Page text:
(emphasis added)

The floating requirement obviously favors the banking industry over money market funds, as these funds have been used by investors as a cash equivalent, bringing a slightly higher return than could be had from a bank deposit. Once their unit prices begin to float, they will no longer be seen as cash equivalents, so  banks will enjoy an advantage.

This advantage is unfair, because bank deposits are by no means safer. On the contrary, since they are fractionally reserved and the assets “backing” them often have far longer maturities than the short term debt money market funds as a rule invest in, they must be regarded as inherently more risky.

However, the main problem is the proposal to erect “redemption gates”. First of all, the Fed was not “forced” to bail out the industry by backstopping it (note that banks are similarly backstopped by the Fed, and this is apparently not questioned at all). The Fed did of course backstop money market funds, but to argue that it was “forced” to do this is a huge stretch. According to which statute was it forced? Given that the Fed's policies caused the bubble that eventually imploded and created trouble for money market funds in 2008, one could of course well argue that it had some moral responsibility to help them. It goes without saying though that the world would be better off without bubble-blowing central banks, as then no rescue operations of this sort would need to be pondered in the first place.

The adoption of “redemption gates” effectively means that money market fund boards will be able to suspend the property rights of their customers. After all, it is their money, and it should be up to them whether or not they want to “yank it out”. In order to make such redemption gates legally enforceable, they will have to become part of the fine print of money market fund agreements. Once again, this creates a big disadvantage for the money market fund industry in favor of banks, since demand deposits will continue to lack such “redemption gates”, in spite of the fact that banks are de facto unable to actually pay out all demand deposits, or even a large portion of them, “on demand”.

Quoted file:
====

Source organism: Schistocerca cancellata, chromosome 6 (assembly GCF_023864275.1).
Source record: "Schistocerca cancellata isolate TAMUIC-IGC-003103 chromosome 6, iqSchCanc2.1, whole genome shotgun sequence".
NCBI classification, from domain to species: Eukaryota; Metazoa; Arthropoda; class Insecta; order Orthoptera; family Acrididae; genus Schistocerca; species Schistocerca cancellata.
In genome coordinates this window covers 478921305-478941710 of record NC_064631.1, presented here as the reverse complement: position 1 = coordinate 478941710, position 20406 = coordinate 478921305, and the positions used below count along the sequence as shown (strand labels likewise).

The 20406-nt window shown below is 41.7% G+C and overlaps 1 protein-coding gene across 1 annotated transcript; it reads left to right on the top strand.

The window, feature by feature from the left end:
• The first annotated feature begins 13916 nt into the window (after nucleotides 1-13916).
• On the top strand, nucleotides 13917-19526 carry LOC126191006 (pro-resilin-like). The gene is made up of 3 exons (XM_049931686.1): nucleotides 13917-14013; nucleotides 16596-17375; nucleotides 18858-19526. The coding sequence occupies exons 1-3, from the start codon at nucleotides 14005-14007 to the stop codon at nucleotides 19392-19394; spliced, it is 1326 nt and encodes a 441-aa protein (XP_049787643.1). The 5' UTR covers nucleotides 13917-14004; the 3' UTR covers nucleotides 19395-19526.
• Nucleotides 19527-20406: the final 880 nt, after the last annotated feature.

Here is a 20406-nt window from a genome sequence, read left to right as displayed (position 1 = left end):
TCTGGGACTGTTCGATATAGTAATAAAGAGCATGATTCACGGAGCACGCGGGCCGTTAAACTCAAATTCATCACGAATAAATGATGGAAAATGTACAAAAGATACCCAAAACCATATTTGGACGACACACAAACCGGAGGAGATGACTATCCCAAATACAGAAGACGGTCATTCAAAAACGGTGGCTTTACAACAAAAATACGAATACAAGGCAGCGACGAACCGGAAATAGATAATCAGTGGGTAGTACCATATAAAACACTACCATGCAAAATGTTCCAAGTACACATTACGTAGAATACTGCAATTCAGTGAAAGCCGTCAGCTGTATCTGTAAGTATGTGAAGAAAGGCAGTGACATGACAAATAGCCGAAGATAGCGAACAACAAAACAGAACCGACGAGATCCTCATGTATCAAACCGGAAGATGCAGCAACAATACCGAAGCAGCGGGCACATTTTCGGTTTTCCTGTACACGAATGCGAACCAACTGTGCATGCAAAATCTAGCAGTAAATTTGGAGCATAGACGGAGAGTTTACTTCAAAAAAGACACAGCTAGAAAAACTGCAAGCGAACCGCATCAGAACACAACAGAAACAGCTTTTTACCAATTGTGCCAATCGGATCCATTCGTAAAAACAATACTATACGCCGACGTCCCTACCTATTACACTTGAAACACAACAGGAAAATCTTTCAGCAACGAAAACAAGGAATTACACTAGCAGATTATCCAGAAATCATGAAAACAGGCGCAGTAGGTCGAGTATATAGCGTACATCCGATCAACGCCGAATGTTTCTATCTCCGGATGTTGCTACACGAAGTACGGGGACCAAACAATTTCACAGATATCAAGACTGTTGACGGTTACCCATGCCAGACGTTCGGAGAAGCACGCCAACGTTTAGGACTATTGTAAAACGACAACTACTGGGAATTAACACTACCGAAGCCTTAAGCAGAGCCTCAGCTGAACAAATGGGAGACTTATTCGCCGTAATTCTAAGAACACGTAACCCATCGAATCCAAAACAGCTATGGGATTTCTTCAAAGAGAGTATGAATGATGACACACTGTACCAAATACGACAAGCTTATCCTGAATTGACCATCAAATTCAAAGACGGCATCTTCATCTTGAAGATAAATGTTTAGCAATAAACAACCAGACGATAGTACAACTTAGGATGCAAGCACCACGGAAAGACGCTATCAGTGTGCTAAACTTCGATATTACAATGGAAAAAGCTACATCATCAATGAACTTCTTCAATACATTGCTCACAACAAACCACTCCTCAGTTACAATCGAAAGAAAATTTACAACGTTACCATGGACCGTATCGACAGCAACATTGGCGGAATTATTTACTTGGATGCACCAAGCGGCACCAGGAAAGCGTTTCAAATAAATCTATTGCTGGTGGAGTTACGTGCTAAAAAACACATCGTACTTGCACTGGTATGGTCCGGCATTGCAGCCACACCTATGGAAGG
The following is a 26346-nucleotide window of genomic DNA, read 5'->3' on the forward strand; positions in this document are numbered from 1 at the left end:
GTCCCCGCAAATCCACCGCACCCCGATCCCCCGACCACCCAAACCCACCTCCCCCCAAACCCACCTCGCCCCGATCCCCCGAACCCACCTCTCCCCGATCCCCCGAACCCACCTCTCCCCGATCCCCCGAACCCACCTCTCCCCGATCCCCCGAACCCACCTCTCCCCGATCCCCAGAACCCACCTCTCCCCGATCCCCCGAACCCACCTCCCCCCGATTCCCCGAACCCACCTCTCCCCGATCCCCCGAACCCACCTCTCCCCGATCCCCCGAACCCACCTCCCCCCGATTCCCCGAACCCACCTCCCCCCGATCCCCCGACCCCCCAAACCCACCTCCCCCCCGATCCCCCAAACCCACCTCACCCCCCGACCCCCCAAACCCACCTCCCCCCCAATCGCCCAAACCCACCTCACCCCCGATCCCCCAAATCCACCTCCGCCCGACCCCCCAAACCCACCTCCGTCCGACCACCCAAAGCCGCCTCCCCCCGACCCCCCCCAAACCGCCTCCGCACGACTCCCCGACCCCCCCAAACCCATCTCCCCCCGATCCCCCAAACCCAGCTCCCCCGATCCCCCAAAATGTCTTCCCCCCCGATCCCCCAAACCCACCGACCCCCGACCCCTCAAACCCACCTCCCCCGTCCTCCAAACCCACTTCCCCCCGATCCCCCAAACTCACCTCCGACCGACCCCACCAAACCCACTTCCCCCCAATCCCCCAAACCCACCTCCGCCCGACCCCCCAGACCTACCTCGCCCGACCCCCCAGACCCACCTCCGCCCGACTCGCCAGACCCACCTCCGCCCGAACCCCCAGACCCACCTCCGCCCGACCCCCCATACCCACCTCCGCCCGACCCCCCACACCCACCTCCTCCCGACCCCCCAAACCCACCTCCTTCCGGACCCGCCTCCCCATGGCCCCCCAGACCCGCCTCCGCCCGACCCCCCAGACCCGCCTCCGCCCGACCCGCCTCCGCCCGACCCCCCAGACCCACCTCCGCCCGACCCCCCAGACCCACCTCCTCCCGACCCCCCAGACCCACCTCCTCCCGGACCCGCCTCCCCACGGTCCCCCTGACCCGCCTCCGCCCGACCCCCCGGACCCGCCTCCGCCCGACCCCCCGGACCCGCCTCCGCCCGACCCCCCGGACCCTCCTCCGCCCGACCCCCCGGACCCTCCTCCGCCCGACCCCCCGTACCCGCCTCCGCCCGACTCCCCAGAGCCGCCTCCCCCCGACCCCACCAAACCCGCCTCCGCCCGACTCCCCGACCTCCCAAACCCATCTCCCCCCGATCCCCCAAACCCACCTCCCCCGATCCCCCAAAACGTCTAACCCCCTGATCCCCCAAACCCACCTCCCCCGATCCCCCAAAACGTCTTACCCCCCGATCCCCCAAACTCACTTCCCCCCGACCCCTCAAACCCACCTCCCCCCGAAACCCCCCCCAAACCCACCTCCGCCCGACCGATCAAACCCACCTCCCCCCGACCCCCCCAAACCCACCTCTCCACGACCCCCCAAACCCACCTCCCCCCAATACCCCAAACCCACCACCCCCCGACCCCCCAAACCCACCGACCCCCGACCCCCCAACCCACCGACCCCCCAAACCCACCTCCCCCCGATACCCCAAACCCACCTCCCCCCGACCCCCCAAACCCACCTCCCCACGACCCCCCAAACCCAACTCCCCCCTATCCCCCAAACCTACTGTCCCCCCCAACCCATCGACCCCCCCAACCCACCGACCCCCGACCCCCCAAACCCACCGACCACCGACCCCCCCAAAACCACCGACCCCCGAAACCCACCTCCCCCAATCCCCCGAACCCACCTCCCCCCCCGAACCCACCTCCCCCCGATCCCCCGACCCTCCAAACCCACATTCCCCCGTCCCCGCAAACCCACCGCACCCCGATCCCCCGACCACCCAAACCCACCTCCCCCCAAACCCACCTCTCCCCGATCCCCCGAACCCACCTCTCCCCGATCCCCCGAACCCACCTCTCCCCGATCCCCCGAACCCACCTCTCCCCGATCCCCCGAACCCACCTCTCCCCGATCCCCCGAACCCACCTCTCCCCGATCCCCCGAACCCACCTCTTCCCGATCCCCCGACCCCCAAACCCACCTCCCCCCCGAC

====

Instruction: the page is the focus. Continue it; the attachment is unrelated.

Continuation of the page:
It is an interesting detail that retail customers are to be exempt from this regulation based on the idea that they are basically too addled to react to crisis conditions.



Why are such regulations held to be required at all? Are regulators implying that the system has not been “made safe” by adopting several telephone book-sized tomes of additional regulations?


gateConsider yourself gated when it will be most important to get your money out!

(Image by Rannimi (Pvt) Ltd)



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One Response to ““Redemption Gates” for Money Market Funds”

  • Keith Weiner:

    Pater: You make a number of interesting points. One being the reason to hold gold isn’t to speculate on its price but because it’s not subject to counterparty default nor these new “gates”. The other is that a money market fund is safer than a bank deposit because the fund buys short term bills and the bank deposit may be used to buy long bonds.